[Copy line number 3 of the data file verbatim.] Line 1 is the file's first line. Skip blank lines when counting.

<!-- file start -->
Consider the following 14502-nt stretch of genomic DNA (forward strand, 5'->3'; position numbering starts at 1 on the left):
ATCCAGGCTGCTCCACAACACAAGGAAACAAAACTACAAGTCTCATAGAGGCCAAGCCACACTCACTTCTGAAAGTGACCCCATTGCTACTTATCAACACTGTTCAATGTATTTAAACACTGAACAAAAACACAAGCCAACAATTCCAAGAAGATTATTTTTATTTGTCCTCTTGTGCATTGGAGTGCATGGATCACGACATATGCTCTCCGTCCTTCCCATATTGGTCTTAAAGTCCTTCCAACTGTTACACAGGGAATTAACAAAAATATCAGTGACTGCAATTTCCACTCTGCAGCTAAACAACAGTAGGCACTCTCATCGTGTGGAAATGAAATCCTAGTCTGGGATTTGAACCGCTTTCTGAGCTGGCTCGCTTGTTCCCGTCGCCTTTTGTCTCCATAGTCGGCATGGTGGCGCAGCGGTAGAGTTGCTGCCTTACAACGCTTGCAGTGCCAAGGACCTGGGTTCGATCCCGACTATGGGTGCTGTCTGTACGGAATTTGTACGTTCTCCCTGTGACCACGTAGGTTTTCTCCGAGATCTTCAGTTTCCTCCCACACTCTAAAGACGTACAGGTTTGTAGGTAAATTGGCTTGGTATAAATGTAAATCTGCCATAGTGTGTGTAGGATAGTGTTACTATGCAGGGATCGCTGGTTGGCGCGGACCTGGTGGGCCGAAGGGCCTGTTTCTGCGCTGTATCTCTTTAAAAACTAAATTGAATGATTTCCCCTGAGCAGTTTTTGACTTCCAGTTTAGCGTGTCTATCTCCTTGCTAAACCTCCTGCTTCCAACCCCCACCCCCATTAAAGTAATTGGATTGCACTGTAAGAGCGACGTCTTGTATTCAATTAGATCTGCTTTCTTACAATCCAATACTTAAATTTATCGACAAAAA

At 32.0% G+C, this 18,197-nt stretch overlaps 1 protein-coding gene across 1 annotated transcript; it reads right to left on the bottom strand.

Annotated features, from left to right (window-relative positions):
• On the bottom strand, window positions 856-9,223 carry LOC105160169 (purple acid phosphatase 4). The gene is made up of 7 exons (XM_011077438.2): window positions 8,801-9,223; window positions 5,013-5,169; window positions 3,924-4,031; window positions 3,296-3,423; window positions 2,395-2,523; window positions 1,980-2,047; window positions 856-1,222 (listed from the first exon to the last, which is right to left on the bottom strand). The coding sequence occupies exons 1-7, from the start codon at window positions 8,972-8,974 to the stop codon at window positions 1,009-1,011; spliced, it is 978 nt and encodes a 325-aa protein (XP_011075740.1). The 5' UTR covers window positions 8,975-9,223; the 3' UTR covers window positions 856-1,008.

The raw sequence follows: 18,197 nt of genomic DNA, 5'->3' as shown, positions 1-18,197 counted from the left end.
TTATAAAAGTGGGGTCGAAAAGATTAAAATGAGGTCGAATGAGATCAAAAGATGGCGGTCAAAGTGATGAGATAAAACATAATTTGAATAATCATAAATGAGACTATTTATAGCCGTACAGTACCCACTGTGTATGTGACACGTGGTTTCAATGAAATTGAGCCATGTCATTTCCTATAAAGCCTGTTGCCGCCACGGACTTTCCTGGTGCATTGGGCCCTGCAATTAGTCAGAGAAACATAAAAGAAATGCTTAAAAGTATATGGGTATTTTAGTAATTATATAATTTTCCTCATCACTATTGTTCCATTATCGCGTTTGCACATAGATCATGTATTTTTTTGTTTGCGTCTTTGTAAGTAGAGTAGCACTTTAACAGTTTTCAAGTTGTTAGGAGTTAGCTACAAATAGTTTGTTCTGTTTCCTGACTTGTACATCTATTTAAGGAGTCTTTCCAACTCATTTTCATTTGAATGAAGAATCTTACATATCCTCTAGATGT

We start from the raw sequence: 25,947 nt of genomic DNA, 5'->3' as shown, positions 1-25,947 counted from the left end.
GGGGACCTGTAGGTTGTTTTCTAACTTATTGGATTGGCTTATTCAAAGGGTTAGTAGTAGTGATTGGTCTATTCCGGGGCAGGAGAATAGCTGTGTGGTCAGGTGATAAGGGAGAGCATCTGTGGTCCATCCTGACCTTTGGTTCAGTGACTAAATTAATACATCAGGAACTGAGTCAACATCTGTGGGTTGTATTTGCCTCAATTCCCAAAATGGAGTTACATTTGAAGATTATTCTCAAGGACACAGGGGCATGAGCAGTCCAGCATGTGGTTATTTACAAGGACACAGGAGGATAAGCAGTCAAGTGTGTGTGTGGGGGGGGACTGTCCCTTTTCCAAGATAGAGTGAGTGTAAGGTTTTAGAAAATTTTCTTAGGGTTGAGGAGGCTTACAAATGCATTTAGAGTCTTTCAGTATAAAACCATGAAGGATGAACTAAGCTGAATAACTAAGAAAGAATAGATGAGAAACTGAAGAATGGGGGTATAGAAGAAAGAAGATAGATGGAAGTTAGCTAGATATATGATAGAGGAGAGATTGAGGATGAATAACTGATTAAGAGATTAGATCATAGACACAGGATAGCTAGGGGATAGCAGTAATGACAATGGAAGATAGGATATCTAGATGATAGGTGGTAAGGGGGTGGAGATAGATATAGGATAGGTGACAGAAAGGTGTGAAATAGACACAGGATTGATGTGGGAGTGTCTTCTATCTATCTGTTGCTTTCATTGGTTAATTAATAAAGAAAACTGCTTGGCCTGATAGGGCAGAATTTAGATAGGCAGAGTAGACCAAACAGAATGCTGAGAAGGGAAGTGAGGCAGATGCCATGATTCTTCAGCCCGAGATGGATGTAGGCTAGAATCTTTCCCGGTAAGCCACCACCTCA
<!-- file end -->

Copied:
At 32.0% G+C, this 18,197-nt stretch overlaps 1 protein-coding gene across 1 annotated transcript; it reads right to left on the bottom strand.